With a freezing Arctic airflow expected tonight, it was predictable that some interesting bird movements might be triggered today. The two Woodcocks flushed from the track into No.3 bed at dawn were typical for the time of year but the six Pintail, which arrived shortly afterwards, were less expected - these handsome ducks are now pretty uncommon on the Reserve. More surprising was the first-winter female Garganey located among the hundreds of Teal on the No.4 bed wetland, our latest ever record of this summer visitor. A Siberian Chiffchaff, heard calling but not seen, may have been a new arrival or one of those which were ringed in late autumn still staying around. Other nice sightings included an increase in Snipe numbers to 25, a Common Chiffchaff, and the return of the wing-tagged male Marsh Harrier, which was fledged in Norfolk last year. It’ll be interesting to see what the predicted icy spell brings in over the coming week. Photo of a Goldcrest Cheers David Bowman (with Dan Owen)

Submitted by: David Bowman

2022-12-04

As autumn rolls into winter we remain optimistic about a last flush of southward movement, particularly if the weather conditions are right. Saturday morning looked perfect, with our first hard frost, clear skies, a light northerly and cold weather finally moving into Scandinavia. So, we hauled our gear up onto the Elevated Pools are of No.1 bed for our last visible migration session of the year. We were rewarded with a good, early movement of Woodpigeons, with 2,785 counted, mainly in the first couple of hours. Other smaller movements included: 1 Goosander, 250 Pink-footed Geese, 46 Meadow Pipits, 53 Skylarks, 68 Fieldfares and 30 Redwings. As ever, at this time of year, there was a constant inland movement of gulls, with totals of: 28 Great Black-backs, 1,100 Black-headed, 101 Herrings and 53 Lesser Black-backs. The conditions had also triggered an arrival of Jack Snipe and Common Snipe, with nine of each skulking in the weedy vegetation around the pools, while the Marsh Harrier and three Ravens noted were likely to be local wintering birds. Photo of one of the 22 small pools created on No.1 bed. Cheers David Bowman (with Dave Steel, Dan Owen and Helen Wynn)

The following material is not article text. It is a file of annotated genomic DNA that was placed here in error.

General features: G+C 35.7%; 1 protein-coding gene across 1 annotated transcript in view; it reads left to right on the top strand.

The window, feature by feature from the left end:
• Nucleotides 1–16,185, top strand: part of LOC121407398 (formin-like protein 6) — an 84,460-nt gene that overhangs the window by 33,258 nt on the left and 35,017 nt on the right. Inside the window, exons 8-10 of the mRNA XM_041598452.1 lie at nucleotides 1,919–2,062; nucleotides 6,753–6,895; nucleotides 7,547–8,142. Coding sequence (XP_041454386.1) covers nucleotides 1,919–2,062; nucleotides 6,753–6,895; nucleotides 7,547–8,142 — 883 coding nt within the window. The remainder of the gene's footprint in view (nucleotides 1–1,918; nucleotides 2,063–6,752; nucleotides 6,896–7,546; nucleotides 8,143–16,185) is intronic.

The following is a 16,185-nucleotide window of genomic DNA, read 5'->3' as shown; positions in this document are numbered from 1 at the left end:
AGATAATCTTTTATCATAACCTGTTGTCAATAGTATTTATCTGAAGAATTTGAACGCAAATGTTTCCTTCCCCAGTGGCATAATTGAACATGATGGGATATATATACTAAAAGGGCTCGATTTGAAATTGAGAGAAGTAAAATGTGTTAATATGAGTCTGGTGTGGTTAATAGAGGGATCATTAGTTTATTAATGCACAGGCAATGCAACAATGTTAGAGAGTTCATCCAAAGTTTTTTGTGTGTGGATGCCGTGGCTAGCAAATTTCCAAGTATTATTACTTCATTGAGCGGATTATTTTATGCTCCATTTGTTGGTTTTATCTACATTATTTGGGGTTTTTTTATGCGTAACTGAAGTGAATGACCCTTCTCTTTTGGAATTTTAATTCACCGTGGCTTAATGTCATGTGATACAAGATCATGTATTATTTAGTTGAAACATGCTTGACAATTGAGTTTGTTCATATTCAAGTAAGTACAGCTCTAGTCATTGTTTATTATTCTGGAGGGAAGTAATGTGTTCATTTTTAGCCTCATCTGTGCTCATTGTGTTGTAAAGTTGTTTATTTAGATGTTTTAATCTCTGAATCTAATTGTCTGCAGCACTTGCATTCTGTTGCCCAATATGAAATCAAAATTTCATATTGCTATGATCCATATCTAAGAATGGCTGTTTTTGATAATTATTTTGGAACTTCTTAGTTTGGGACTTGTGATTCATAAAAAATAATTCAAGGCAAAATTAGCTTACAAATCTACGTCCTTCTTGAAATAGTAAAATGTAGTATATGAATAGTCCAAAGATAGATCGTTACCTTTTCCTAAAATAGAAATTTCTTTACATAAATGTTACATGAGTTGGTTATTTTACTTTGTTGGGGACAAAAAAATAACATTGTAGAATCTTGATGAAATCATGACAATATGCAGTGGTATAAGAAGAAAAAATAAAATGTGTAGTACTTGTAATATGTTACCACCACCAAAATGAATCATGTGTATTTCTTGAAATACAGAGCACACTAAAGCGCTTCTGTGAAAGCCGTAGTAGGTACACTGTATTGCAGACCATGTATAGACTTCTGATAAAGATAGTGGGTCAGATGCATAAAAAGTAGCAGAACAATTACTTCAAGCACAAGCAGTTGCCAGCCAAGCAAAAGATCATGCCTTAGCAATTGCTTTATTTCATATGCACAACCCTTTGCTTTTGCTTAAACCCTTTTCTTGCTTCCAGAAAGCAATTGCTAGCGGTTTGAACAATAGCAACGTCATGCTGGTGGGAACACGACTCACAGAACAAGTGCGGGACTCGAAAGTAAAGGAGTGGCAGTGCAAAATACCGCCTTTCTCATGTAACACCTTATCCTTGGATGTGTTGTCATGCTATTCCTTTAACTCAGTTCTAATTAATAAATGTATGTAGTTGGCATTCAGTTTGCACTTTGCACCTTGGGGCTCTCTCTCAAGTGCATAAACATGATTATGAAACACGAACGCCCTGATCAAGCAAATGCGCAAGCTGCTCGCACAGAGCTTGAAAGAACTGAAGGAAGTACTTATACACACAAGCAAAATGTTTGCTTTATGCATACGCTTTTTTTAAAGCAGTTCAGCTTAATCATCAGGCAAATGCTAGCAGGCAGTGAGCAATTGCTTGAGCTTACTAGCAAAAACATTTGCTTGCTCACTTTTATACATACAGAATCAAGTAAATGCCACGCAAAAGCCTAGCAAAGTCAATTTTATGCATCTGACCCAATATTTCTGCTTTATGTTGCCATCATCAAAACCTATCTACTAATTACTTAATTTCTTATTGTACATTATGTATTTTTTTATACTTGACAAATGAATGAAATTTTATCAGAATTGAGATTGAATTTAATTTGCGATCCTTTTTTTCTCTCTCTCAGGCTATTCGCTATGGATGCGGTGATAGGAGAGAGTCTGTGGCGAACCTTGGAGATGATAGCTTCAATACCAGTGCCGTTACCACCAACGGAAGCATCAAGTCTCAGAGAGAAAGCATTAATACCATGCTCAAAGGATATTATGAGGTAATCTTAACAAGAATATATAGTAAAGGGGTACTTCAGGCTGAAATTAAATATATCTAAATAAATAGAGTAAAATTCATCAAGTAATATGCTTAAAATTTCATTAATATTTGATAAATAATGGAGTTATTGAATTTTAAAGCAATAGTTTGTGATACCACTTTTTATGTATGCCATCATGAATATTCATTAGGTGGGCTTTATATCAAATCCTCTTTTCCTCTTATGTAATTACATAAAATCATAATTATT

Submitted by: David Bowman